Buy Books: Browse by Season: Spring 2022

Fall 2022 - Spring 2022 - Fall 2021 - Spring 2021 - Fall 2020 - Spring 2020

Please note that while you may order forthcoming books at any time, they will not be available for shipment until shortly before publication date

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Creole Renegades: Rhetoric of Betrayal and Guilt in the Caribbean Diaspora

In Creole Renegades, Bénédicte Boisseron looks at exiled Caribbean authors--Edwidge Danticat, Jamaica Kincaid, V. S. Naipaul, Maryse Condé, Dany Laferriére, and more--whose works have been well received in their adopted North American countries but who are often viewed by their home islands as sell-outs, opportunists, or traitors.

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Afro-Politics and Civil Society in Salvador da Bahia, Brazil

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Black Well-Being: Health and Selfhood in Antebellum Black Literature

Analyzing slave narratives, emigration polemics, a murder trial, and black-authored fiction, Andrea Stone highlights the central role physical and mental health and well-being played in antebellum black literary constructions of selfhood. At a time when political and medical theorists emphasized black well-being in their arguments for or against slavery, African American men and women developed their own theories about what it means to be healthy and well in contexts of injury, illness, sexual abuse, disease, and disability.


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The Paradox of Paternalism: Women and the Politics of Authoritarianism in the Dominican Republic

In this volume, Elizabeth Manley explains how women activists from across the political spectrum engaged with the state by working within both authoritarian regimes and inter-American networks, founding modern Dominican feminism, and contributing to the rise of twentieth-century women’s liberation movements in the Global South.

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Precarious Passages: The Diasporic Imagination in Contemporary Black Anglophone Fiction

Precarious Passages unites literature written by members of the far-flung Black Anglophone diaspora. Rather than categorizing novels as simply "African American," "Black Canadian," "Black British," or "postcolonial African Caribbean," this book takes an integrative approach: it argues that fiction creates and sustains a sense of a wider African diasporic community in the Western world.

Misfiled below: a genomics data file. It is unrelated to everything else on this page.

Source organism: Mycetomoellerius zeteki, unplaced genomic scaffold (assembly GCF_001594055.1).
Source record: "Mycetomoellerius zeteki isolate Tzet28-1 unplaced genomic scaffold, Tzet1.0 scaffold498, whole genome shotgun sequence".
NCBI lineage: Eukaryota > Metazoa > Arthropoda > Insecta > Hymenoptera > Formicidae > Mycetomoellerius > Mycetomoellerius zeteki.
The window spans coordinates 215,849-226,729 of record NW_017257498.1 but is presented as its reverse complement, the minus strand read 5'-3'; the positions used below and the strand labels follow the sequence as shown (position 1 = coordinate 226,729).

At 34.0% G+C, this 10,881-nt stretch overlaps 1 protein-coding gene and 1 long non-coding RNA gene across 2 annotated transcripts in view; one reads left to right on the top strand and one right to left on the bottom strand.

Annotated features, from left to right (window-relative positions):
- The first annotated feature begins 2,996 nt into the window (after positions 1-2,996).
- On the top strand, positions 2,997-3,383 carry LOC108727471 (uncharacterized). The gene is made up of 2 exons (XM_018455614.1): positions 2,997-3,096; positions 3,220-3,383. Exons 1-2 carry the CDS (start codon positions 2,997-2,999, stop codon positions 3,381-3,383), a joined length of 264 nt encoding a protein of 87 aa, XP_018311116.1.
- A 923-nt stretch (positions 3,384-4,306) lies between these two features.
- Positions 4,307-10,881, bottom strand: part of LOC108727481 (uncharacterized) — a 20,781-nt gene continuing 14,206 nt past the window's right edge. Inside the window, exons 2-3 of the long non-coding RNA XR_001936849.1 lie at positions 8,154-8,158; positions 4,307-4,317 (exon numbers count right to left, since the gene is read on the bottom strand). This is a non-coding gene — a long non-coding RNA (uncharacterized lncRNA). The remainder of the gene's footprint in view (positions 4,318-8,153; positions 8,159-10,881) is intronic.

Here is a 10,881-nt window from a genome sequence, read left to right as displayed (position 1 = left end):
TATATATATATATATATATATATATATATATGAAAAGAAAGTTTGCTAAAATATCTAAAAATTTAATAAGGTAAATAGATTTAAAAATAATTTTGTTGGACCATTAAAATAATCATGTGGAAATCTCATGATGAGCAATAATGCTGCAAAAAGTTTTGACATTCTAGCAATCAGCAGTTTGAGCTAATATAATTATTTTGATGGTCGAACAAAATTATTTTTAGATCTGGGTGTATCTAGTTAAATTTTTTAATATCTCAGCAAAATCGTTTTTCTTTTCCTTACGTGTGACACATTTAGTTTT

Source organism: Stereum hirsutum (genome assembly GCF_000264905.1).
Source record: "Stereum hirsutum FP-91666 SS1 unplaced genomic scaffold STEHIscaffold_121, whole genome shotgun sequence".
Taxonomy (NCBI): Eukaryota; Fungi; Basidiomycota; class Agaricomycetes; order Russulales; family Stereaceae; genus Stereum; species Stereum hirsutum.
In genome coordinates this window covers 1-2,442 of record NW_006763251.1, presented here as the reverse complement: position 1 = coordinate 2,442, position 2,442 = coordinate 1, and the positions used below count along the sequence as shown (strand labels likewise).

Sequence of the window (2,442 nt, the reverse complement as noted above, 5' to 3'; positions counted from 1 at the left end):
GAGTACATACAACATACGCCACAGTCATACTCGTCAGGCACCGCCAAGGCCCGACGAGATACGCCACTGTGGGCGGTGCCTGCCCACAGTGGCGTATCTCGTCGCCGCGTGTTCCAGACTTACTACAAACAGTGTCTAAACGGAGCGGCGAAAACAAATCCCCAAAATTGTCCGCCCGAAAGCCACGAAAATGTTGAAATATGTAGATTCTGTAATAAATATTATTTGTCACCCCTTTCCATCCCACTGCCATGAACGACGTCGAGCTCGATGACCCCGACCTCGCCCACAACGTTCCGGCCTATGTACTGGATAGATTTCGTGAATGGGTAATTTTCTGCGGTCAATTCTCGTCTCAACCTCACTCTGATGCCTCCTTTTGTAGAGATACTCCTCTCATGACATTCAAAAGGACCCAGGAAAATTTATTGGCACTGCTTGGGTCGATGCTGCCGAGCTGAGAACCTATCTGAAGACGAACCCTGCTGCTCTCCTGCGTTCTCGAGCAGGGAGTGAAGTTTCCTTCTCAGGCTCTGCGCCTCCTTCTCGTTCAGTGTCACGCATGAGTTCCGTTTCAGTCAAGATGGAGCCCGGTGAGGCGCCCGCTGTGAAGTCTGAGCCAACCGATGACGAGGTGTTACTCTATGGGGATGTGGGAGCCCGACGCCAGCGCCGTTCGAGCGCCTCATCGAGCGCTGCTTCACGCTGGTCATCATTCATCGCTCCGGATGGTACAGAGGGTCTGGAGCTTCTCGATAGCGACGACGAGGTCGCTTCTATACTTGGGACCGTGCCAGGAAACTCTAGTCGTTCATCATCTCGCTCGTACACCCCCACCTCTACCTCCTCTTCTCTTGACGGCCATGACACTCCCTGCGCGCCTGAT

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Race, Place, and Memory: Deep Currents in Wilmington, North Carolina

A revealing work of public history that shows how communities remember their pasts in different ways to fit specific narratives, Race, Place, and Memory charts the ebb and flow of racial tension in Wilmington, North Carolina, from the 1730s to the present day.

 

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Transnational Hispaniola: New Directions in Haitian and Dominican Studies

Exploring a variety of topics including European colonialism, migration, citizenship, sex tourism, music, literature, and art, contributors demonstrate that alternate views of Haitian and Dominican history and identity have existed long before the present day. From a moving section on passport petitions that reveals the familial, friendship, and communal networks across Hispaniola in the nineteenth century to a discussion of the shared music traditions that unite the island today, this volume speaks of an island and people bound together in a myriad of ways.

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Robert R. Church Jr. and the African American Political Struggle

This volume highlights the little-known story of Robert R. Church Jr., the most prominent black Republican of the 1920s and 1930s. Tracing Church’s lifelong crusade to make race an important part of the national political conversation, Darius Young reveals how Church was critical to the formative years of the civil rights struggle.  

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Archaeologies of Listening

Archaeologists tend to rely on scientific methods to reconstruct past histories, an approach that can alienate local indigenous populations and limit the potential of archaeological research. Essays in this volume argue that listening to and learning from local and descendant communities is vital for interpreting the histories and heritage values of archaeological sites.

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Archaeology of Domestic Landscapes of the Enslaved in the Caribbean

While previous research on household archaeology in the colonial Caribbean has drawn heavily on artifact analysis, this volume provides the first in-depth examination of the architecture of slave housing during this period. It examines the considerations that went into constructing and inhabiting living spaces for the enslaved and reveals the diversity of people and practices in these settings.